The importance of location in mysteries can never be stressed enough.
Mysteries that give us a sense of place make that area—be it a city, region or country—a true character that effects the plot and the people who inhabit the story.
And that place can vary from author to author. Michael Connelly’s Los Angeles is different from Robert Crais and a different city than that of Denise Hamilton or Rachel Howzell Hall or Steph Cha. And these different visions make for more involving novels.
But sometimes it’s the location that is the constant as different characters inhabit the landscape.
Jeff Abbott has set his last three stand-alone novels in the affluent Lakehaven neighborhood of Austin, Texas.
The novels have focused on different families but Lakehaven has remained the constant. While Lakehaven doesn’t change, its influence affects Abbott’s characters differently.
Abbott’s latest novel Never Ask Me, which also is his 20th novel, shows the secrets that run rampant through Lakehaven.
Never Ask Me revolves around Iris and Kyle Pollitt and their much-loved teenage children, Julia and Grant, whose lives are changed when their neighbor Danielle Roberts is murdered; her body found in a neighborhood part. An adoption consultant, Danielle had facilitated many neighborhood couples seeking international adoptions, including the Pollitts.
In Zoom book event a couple of months ago, Abbott discussed his use of Lakehaven, which is fictional though based on a composite of several Austin neighborhoods. Abbott said the use of Lakehaven allows him to show “a spectrum of all kinds of people.”
But he keeps it simple so the location resonates with many readers, he said.
And the real residents of Austin have picked up on Lakehaven. “People in Austin argue which neighborhood is the fictional Lakehaven,” he said.
Abbott is not telling.
The Hollows, a quaint fictional town outside of New York City that seethes with family secrets and rife, has been a long-time background of Lisa Unger’s novels.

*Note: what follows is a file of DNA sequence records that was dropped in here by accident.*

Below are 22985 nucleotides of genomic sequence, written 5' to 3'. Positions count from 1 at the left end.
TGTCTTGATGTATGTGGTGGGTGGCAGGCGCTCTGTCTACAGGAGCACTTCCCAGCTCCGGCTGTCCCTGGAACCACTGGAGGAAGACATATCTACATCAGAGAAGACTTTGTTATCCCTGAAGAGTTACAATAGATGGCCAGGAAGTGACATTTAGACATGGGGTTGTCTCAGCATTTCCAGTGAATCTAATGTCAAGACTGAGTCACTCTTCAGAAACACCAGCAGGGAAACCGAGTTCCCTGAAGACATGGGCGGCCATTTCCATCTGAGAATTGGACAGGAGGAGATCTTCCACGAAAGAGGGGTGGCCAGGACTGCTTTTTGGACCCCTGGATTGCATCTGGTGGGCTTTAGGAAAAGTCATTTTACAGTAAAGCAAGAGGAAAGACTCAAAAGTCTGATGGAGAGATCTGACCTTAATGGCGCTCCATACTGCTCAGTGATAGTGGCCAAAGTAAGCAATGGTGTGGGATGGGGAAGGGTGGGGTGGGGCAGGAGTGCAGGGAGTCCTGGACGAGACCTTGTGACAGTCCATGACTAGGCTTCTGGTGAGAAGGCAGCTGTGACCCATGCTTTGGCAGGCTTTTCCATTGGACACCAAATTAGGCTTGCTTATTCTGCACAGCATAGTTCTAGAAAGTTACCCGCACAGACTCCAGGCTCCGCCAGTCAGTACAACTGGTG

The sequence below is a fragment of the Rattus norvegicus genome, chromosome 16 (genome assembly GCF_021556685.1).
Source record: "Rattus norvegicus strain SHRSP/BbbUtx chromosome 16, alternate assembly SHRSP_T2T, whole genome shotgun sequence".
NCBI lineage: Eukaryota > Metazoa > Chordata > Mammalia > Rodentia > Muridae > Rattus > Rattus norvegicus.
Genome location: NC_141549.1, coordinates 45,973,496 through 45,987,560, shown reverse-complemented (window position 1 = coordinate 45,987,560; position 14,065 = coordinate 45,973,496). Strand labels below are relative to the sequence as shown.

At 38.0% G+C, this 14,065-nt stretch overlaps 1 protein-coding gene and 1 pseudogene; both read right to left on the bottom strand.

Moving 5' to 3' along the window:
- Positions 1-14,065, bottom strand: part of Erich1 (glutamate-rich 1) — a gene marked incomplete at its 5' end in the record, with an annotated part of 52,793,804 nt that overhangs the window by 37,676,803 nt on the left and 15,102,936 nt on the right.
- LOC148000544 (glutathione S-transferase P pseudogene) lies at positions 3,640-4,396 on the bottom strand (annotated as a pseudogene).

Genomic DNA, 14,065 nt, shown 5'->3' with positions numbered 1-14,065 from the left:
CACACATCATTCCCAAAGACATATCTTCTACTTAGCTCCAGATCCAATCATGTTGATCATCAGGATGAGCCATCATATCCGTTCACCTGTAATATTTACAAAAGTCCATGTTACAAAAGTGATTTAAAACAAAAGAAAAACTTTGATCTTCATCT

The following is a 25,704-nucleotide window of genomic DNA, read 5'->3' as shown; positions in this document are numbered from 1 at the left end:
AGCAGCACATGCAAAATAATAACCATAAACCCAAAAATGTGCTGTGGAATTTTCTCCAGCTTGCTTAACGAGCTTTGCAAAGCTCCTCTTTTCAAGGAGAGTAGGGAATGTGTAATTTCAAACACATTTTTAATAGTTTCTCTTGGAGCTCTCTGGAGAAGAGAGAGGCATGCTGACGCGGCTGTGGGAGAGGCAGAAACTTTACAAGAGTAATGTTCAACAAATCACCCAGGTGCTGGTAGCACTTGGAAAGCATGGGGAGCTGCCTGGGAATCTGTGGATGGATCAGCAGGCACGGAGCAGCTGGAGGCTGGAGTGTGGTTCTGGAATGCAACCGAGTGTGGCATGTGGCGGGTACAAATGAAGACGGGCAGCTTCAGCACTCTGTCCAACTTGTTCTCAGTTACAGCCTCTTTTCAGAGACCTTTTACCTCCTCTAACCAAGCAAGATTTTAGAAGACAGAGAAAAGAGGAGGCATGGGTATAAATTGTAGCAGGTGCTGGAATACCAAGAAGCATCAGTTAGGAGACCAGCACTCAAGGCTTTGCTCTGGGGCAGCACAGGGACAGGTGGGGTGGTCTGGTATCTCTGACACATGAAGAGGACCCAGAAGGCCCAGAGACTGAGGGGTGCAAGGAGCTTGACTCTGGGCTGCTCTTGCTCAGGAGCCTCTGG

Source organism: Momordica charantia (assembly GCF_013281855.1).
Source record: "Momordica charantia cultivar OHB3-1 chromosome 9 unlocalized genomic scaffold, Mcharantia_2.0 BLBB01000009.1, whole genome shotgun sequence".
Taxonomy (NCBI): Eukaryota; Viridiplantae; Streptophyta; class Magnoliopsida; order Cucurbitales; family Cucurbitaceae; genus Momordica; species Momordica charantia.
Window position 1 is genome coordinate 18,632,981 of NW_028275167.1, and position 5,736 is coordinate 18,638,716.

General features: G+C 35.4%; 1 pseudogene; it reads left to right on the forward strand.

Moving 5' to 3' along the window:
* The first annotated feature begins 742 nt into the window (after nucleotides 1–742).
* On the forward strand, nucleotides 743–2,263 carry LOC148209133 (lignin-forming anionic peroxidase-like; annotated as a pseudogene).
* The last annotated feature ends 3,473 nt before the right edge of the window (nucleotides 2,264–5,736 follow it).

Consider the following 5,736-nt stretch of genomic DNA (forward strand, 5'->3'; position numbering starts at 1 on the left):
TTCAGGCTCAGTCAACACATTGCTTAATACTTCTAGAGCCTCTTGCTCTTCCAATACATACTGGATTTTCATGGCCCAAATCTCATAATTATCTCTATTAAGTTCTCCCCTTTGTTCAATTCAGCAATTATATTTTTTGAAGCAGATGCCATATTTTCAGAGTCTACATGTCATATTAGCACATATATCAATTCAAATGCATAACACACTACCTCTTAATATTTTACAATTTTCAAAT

In an interview for Mystery Scene, (2012 Summer issue, No. 125) Unger explained The Hollows, which played prominently in Fragile (2010) and Darkness, My Old Friend (2011). Also, In the Blood, Crazy Love You, The Whispering Hollows, and Ink and Bone.
“At first The Hollows was just a place where the story was happening. It was not dissimilar from the place I grew up, but it was kind of a dreamlike combination of where I grew up and what might have been the place. The Hollows has an energy and in some ways an agenda. It’s not malicious but it also isn’t benevolent. The Hollows encourages paths to cross,” she said.
Although she has set some novels elsewhere, Unger often returns to The Hollows. “I definitely will return to The Hollows and I don’t say that lightly. I already know what will happen next there.”
In another interview, Unger said that “The Hollows keep calling me back.”
Unger also writes about The Hollows on her web site.
Unger’s latest novel Confessions on the 7:45 is set in New York City. The plot is jumpstarted when Selena Murphy Selena finds a seat on a train next to a woman who calls herself Martha. She feels an instant connection to “Martha” and the two start spilling secrets. Selena reveals that her husband is having an affair with their nanny while Martha is having an affair with her boss.
Trading secrets seems safe as Selena thinks she will never see Martha again.
“Sometimes a stranger was the safest place in your life,” muses Selena Murphy, whose encounter with a stranger on a train leads to a vortex of pain.”
Of course, nothing is safe in an Unger novel.
And despite the New York City setting, Unger works in a mention of The Hollows, which will thrill her readers.
Bull Mountain and McFalls County, located in northern Georgia’s Waymore Valley, has made a sturdy background for Brian Panowich’s three novels, Bull Mountain (2015), Like Lions (2019) and Hard Cash Valley (2020).
The area has fit well will with the criminal enterprises that have thrived in this region, especially with the violent Burroughs family who have controlled the area for generations.
Hard Cash Valley revolves around Dane Kirby, a life-long resident and ex-arson investigator for McFalls County.
Consulting on a brutal murder in a Jacksonville, Florida, he and FBI Special Agent Roselita Velasquez begin an investigation that leads back to the criminal circles of his own backyard.
Hideo Yokoyama sets his stories in the same tumultuous Japanese police precinct.
Prefecture D is a quartet of novellas set in 1998. Through these four tales, Yokoyama explores moral ambiguity, interdepartmental police politics, ethics, investigations and the various motives of the police detectives.